DONALD WALLER – Professor of Botany and Environmental Studies, University of Wisconsin - Madison ESA
ESA MEMBERS IN ACTION
Between May and July, The Ecologist Goes to Washington podcast featured three new entries from 2012 Graduate Student Policy Award winners SARA KUEBBING (University of Tennessee), ADAM ROSENBLATT (Florida International University) and MATTHEW SCHULER (University of Washington – St. Louis). The trio discussed their research and experiences meeting with policymakers during their recent trip to Washington, DC.
CHRISTOPHER FIELD (Stanford University) testified before the Senate Environment and Public Works Committee for a hearing that focused on the science behind climate change.
CORRESPONDENCE TO POLICYMAKERS
In July, the Ecological Society of America (ESA) joined nearly 3,000 national, state and local organizations in signing a letter to Members of Congress requesting a balanced approach to deficit reduction that does not include further cuts to nondefense discretionary spending.
The letter comes ahead of potential across-the-board cuts to discretionary spending in Jan. 2013, otherwise known as sequestration. Under the current law, the $1.2 trillion in cuts would come 50 percent from defense spending and 50 percent from non-defense discretionary spending.
Now it’s vitally important that Members of Congress hear from you, their constituents. Please click here to go to the AIBS Legislative Action Center where you will be able to personalize a letter that asks that Congress devise a bipartisan solution to addressing the nation’s debt crisis and avoid draconian cuts that will hurt the economy and the nation’s future, and do nothing to stave off the fiscal crisis.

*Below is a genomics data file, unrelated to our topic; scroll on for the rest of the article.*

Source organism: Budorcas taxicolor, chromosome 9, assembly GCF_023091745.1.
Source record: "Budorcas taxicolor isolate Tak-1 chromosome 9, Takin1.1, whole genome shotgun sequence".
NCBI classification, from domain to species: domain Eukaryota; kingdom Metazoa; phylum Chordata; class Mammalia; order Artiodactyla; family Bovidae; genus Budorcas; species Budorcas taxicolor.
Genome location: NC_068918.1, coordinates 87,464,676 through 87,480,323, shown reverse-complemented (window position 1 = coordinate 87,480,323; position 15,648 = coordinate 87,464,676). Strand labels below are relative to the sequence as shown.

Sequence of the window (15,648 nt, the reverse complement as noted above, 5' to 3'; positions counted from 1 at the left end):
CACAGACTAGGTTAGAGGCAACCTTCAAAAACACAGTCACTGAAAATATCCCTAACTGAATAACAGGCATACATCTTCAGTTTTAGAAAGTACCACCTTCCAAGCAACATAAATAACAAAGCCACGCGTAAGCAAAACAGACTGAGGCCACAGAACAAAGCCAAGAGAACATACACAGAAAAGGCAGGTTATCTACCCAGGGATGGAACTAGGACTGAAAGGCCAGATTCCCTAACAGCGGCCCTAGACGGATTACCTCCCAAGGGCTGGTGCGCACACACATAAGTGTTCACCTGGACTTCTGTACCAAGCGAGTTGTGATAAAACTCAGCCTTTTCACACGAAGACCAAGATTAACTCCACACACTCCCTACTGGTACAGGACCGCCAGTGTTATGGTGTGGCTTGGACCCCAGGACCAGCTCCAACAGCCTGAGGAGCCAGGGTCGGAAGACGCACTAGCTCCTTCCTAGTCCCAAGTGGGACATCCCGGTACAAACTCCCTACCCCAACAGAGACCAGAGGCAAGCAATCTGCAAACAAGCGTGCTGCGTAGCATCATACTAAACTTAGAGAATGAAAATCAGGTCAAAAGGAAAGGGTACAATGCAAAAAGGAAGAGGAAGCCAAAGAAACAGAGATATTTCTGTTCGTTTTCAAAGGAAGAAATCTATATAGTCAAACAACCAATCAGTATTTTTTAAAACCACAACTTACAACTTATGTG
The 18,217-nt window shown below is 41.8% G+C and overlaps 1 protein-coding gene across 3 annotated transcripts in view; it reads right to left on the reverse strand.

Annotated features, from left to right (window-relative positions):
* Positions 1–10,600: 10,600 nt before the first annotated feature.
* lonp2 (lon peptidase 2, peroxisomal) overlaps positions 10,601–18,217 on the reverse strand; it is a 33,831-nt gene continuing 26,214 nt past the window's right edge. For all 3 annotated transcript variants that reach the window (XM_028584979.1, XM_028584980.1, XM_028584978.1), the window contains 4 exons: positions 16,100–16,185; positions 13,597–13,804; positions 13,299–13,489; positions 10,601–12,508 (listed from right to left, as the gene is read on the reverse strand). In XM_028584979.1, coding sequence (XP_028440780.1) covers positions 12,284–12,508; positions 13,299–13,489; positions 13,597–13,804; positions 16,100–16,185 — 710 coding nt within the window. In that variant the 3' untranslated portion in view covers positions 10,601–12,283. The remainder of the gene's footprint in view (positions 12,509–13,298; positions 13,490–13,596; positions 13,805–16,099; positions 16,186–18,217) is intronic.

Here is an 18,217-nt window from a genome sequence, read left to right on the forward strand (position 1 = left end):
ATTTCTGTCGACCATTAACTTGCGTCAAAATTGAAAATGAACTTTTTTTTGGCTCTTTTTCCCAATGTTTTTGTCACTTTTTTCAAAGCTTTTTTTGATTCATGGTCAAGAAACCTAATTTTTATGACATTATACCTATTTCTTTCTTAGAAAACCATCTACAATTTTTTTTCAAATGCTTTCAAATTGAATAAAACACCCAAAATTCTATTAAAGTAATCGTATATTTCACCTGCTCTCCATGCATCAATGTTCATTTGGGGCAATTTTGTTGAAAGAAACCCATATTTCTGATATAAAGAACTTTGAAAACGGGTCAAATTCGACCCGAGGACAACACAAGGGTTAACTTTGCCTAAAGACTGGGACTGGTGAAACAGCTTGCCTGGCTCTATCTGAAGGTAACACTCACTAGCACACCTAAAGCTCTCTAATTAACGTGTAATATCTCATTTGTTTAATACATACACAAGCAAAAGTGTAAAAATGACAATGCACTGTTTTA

Support for NSF social science programs
In June, ESA co-signed a letter to US Senators from the Coalition for National Science Funding requesting that Congress not legislate changes to specific agency programs. The letter came in response to House passage of an amendment to prohibit the National Science Foundation from funding political science research.
Experimental Lakes Area
In June, ESA joined the Association for the Sciences of Limnology and Oceanography, the International Society of Limnology, the Society of Canadian Limnologists and the Society for Freshwater Sciences in sending a letter to Canadian Prime Minister Stephen Harper and other government leaders concerning the potential closure of the Experimental Lakes Area (ELA) in Kenora, Ontario. “Scientific research in the environmental sciences is not an impingement on economic progress but rather is an essential part of it,” the letter states. “We must protect the resources humanity relies on, freshwater being among our most basic needs.” ESA also issued action alerts to its Canada and Aquatic sections, urging members to sign an online petition opposing closure of the ELA.
Preserving government workers’ capability to attend conferences
In May, the Ecological Society of America (ESA) joined 50 other scientific societies in signing a letter to Congress spear-headed by the American Association for the Advancement of Science opposing far-reaching legislation to limit federal government employees’ ability to travel and attend conferences. The legislative proposals are intended to address the recent General Services Administration scandal. “We recognize that Congress has a responsibility to prevent wasteful government spending,” the letter notes. “We are concerned, however, that the language in the amendments would inadvertently impede the free flow of scientific information and the professional development of scientists and engineers.”
Applied Conservation Biology Fellowship
White House Fellowship
Congressional and Federal Agency Fellowships
American Association for the Advancement of Science